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Laws against Animal Cruelty in India.

Written by : Abhishek Kumar






Issues Covered : -


1)What is animal cruelty and what are its different shades happening around us but are being ignored?

2)What are the different laws for such acts and are they competent enough to serve the purpose?


Introduction


The word is made up of many essential living components like Plants, Humans, Animals and Birds but I think technological advancement among humans has created a layer in our sight which has made us ignorant about the pain and cruelty, we as humans inflict on other living organisms. The animals (including birds) which are a crucial part of this ecosystem and very loyal friends of humans are being treated worse than enemies. Why is this happening? It’s happening because they can’t narrate their suffering to anyone, they are not as powerful as us in terms of the brain, and they are not one of us.


We talk about the rights of children, rights of women, rights of suppressed classes and many other rights because they are one of our types and we understand the pain they are going through. We consider the acts against them unbearable and unacceptable. A 5-year-old being thrashed brutally is wrong, a woman suffering domestic violence is wrong, a person of a suppressed class being discriminated against is wrong, and so is an innocent animal tolerating our brutality and cruelty without any cause. In law, the mental state of the wrongdoer is a big point, the knowledge of the act is kept in mind while delivering justice then why is it not in the case of animals? We can’t overlook the fact that on daily basis animals are being injured or killed just because we think that it’s not a big deal. In most cases, after the purpose gets served, they are either not taken reasonable care of or left abandoned on the road. We have laws against animal cruelty but are they adequate to reduce or stop such acts, let’s find out.


Analysis


Article 51A(g) of the Indian constitution says that “we as humans should have a soft corner for animals and behave decently and reasonably with them”. Apart from this, there are several more laws which prohibit animal cruelty –


Prevention of Cruelty against Animals (POCA) Act, 1960


Section 11 of the act deals with such problems. There are several provisions in the act. Some of the major ones are listed below –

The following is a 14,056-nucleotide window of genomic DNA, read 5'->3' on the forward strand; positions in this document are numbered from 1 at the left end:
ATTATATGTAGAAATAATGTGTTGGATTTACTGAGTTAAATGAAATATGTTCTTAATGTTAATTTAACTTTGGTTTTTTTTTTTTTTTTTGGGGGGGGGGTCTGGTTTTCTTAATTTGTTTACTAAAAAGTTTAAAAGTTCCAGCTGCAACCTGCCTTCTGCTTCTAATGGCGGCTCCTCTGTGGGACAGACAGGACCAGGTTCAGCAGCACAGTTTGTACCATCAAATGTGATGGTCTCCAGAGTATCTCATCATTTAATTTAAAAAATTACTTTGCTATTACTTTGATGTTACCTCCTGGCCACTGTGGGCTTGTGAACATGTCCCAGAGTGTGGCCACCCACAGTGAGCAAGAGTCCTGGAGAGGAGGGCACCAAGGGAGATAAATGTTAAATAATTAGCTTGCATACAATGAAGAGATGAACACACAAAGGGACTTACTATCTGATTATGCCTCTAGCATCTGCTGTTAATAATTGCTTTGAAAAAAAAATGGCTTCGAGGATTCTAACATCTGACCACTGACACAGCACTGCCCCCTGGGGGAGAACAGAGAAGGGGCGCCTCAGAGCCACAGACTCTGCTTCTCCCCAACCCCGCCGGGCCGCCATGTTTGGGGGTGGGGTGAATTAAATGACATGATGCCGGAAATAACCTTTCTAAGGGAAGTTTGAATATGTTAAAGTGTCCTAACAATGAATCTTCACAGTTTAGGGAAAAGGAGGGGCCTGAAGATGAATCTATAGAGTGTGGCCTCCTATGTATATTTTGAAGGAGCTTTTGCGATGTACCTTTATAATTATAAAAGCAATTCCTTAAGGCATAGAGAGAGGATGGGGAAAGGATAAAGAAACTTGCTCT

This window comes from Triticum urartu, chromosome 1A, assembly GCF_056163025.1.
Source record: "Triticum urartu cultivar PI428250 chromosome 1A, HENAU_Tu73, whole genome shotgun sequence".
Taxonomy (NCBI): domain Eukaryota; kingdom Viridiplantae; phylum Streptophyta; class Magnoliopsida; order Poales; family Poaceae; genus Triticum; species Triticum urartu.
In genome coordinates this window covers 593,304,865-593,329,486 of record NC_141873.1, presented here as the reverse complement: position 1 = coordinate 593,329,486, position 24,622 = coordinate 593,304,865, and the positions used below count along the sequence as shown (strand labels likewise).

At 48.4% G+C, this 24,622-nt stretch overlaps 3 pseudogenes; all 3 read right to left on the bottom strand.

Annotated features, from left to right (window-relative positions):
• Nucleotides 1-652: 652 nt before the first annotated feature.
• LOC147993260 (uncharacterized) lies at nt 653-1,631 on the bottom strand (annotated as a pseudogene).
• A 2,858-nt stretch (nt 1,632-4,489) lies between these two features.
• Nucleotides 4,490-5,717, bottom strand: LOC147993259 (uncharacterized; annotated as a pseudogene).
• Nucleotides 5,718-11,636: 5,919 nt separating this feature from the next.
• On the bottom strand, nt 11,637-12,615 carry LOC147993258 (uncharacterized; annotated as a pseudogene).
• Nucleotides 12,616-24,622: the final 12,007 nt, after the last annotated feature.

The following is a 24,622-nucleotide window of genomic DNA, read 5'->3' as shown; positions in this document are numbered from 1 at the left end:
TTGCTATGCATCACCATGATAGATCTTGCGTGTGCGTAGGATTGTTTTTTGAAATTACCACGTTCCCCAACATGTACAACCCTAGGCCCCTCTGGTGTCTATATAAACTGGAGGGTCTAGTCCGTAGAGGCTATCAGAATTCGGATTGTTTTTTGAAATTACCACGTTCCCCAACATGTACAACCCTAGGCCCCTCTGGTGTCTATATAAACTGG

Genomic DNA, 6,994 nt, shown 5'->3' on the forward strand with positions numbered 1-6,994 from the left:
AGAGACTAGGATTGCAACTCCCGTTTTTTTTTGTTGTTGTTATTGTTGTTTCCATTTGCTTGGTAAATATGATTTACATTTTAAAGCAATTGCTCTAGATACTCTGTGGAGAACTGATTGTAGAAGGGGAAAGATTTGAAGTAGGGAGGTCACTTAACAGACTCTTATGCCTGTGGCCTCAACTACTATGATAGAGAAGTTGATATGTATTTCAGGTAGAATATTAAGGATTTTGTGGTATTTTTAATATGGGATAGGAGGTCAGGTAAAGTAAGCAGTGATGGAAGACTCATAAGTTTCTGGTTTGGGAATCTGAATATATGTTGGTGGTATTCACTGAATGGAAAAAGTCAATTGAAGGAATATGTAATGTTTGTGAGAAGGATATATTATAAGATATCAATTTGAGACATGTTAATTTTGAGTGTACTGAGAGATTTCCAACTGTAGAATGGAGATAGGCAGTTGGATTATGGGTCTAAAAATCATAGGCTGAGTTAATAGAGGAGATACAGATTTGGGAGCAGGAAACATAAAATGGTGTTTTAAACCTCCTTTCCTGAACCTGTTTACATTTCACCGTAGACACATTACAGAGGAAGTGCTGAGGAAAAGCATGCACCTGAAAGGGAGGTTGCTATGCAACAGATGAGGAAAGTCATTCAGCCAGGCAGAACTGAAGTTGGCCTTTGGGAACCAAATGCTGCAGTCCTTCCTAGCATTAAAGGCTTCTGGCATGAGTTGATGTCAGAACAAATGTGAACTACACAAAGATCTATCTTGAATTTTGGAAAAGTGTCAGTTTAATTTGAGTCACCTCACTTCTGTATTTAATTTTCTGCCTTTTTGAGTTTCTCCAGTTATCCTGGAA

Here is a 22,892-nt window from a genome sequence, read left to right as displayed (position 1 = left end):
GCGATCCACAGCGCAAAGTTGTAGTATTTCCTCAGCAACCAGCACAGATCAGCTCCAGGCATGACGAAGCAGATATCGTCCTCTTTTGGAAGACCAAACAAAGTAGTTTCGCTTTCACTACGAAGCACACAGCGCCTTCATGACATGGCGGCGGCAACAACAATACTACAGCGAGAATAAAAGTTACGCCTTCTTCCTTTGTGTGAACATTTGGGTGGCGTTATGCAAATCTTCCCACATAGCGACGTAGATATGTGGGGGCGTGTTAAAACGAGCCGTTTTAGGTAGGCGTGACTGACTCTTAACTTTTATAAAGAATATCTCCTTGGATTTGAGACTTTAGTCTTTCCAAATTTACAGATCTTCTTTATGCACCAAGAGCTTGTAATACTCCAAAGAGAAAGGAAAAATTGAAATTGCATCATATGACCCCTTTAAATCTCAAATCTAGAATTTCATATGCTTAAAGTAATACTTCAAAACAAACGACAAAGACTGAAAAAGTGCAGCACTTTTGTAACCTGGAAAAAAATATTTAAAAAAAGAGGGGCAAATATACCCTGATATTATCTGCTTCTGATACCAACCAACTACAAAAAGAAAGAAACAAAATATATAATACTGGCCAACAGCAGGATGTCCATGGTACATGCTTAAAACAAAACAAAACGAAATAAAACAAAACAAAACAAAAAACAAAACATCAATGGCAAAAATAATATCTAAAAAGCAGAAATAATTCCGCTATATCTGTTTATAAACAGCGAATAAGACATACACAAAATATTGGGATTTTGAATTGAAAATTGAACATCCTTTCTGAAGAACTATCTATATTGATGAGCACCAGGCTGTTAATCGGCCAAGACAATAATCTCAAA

1. The act says “slaughtering of animals (other than designated or permitted slaughter house) will invite fine or imprisonment or both.

  2. Not taking proper care of a pet/domesticated animal can invite a fine or imprisonment for 3 months or both.

Wildlife Protection Act, 1972


Major offences according to this act are –

  1. Using animals like monkeys, bears, elephants, etc., for road shows and circuses.

  2. Resifting of an animal which has settled in an area because this may lead to isolation and ultimately death of the creature.

  3. Poaching of animals for any purpose.

  4. Putting any animal or bird in the cage.

Food Safety Standard Regulatory Act, 2011


The main offence regarding animals in this act is the slaughtering of pregnant or ill animals for food.


Animal Birth Control Rule, 2001


The law says that “Any act of making an animal sterile, either temporary or permanent is illegal and can invite penalty or imprisonment or both”.


Slaughter House Rule, 2001


According to the rule, religious sacrifices on festivals or any other occasions are illegal in nature and will invite punishment or fine, if done so.


Apart from all these mentioned acts of cruelty, there are many which are being carried out but ignored. They are listed below-

  1. For milk, the calves are separated from the mother cow at a very young age. With this dual wrong is done, one separating an infant from their mother (due to which he will survive on artificial nutrients which invite several diseases) and the other one is separating a mother from her child.